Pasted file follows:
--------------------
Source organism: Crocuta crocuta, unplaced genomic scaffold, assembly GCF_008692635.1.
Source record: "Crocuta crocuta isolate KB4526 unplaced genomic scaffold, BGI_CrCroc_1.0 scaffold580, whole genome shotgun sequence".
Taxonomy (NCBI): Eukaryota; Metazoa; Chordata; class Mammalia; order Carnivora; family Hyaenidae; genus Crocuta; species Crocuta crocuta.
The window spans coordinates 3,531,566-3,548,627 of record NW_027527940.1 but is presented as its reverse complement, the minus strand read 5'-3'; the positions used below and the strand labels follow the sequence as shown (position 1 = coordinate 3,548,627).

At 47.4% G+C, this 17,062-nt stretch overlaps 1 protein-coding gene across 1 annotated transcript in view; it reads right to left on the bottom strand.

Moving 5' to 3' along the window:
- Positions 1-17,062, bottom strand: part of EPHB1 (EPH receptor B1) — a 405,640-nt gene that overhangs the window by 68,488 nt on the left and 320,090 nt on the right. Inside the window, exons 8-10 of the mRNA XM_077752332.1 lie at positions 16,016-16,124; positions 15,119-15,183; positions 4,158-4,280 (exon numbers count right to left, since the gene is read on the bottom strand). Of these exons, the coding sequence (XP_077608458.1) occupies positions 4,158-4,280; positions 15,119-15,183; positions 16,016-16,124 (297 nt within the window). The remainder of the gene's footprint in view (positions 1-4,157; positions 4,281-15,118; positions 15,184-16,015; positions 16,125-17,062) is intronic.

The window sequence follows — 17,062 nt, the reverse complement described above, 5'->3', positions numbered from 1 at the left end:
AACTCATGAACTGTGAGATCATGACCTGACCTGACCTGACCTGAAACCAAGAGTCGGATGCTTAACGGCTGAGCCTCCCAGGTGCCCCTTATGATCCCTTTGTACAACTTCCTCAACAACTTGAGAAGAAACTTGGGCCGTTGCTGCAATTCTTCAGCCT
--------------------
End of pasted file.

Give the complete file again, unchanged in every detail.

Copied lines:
Source organism: Crocuta crocuta, unplaced genomic scaffold, assembly GCF_008692635.1.
Source record: "Crocuta crocuta isolate KB4526 unplaced genomic scaffold, BGI_CrCroc_1.0 scaffold580, whole genome shotgun sequence".
Taxonomy (NCBI): Eukaryota; Metazoa; Chordata; class Mammalia; order Carnivora; family Hyaenidae; genus Crocuta; species Crocuta crocuta.
The window spans coordinates 3,531,566-3,548,627 of record NW_027527940.1 but is presented as its reverse complement, the minus strand read 5'-3'; the positions used below and the strand labels follow the sequence as shown (position 1 = coordinate 3,548,627).

At 47.4% G+C, this 17,062-nt stretch overlaps 1 protein-coding gene across 1 annotated transcript in view; it reads right to left on the bottom strand.

Moving 5' to 3' along the window:
- Positions 1-17,062, bottom strand: part of EPHB1 (EPH receptor B1) — a 405,640-nt gene that overhangs the window by 68,488 nt on the left and 320,090 nt on the right. Inside the window, exons 8-10 of the mRNA XM_077752332.1 lie at positions 16,016-16,124; positions 15,119-15,183; positions 4,158-4,280 (exon numbers count right to left, since the gene is read on the bottom strand). Of these exons, the coding sequence (XP_077608458.1) occupies positions 4,158-4,280; positions 15,119-15,183; positions 16,016-16,124 (297 nt within the window). The remainder of the gene's footprint in view (positions 1-4,157; positions 4,281-15,118; positions 15,184-16,015; positions 16,125-17,062) is intronic.

The window sequence follows — 17,062 nt, the reverse complement described above, 5'->3', positions numbered from 1 at the left end:
AACTCATGAACTGTGAGATCATGACCTGACCTGACCTGACCTGAAACCAAGAGTCGGATGCTTAACGGCTGAGCCTCCCAGGTGCCCCTTATGATCCCTTTGTACAACTTCCTCAACAACTTGAGAAGAAACTTGGGCCGTTGCTGCAATTCTTCAGCCT